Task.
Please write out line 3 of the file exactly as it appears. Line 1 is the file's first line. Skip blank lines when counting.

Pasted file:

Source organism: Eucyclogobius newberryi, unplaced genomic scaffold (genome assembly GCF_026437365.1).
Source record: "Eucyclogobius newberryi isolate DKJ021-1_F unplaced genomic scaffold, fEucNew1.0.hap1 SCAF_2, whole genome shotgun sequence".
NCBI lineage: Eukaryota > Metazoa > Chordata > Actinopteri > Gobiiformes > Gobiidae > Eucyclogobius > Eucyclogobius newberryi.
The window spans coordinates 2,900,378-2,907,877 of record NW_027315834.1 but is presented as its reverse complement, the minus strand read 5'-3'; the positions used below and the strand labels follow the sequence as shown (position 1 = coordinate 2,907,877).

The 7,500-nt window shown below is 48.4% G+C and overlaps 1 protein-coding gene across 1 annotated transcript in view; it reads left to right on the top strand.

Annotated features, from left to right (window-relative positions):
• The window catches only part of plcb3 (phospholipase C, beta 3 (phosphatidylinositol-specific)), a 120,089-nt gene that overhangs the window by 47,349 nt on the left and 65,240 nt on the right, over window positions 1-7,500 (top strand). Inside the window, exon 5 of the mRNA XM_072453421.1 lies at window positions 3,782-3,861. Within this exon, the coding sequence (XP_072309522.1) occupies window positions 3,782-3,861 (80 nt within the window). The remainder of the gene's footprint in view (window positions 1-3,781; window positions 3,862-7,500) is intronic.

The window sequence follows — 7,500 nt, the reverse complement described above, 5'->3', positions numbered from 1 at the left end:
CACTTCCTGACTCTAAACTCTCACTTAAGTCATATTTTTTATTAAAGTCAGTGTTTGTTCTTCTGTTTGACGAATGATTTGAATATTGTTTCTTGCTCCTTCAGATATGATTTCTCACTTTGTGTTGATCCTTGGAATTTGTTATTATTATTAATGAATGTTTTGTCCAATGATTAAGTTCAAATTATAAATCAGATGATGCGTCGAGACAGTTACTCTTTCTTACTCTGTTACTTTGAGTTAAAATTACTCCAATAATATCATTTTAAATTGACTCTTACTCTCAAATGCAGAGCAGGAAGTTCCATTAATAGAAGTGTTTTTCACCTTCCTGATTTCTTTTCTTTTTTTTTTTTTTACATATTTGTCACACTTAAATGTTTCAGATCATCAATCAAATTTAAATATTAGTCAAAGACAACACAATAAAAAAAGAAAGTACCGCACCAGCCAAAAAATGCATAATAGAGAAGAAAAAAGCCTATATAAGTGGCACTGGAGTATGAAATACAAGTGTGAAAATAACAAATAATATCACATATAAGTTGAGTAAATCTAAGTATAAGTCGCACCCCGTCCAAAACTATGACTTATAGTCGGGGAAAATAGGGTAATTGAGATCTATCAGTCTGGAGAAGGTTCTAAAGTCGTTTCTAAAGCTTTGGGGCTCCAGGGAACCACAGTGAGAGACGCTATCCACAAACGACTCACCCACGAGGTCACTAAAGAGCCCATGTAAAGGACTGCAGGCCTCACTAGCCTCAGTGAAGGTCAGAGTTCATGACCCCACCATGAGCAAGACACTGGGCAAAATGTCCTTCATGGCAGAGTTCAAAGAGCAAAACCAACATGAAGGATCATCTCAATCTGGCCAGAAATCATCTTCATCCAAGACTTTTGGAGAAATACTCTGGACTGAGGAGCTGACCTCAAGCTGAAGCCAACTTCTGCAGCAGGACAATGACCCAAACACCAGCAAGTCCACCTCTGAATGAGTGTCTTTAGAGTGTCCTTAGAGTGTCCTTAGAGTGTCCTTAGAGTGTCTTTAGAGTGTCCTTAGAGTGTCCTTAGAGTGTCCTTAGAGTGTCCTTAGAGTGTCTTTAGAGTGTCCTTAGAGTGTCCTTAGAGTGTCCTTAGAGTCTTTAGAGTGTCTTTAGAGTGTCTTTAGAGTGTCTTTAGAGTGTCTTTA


NCBI lineage: Eukaryota > Metazoa > Chordata > Actinopteri > Gobiiformes > Gobiidae > Eucyclogobius > Eucyclogobius newberryi.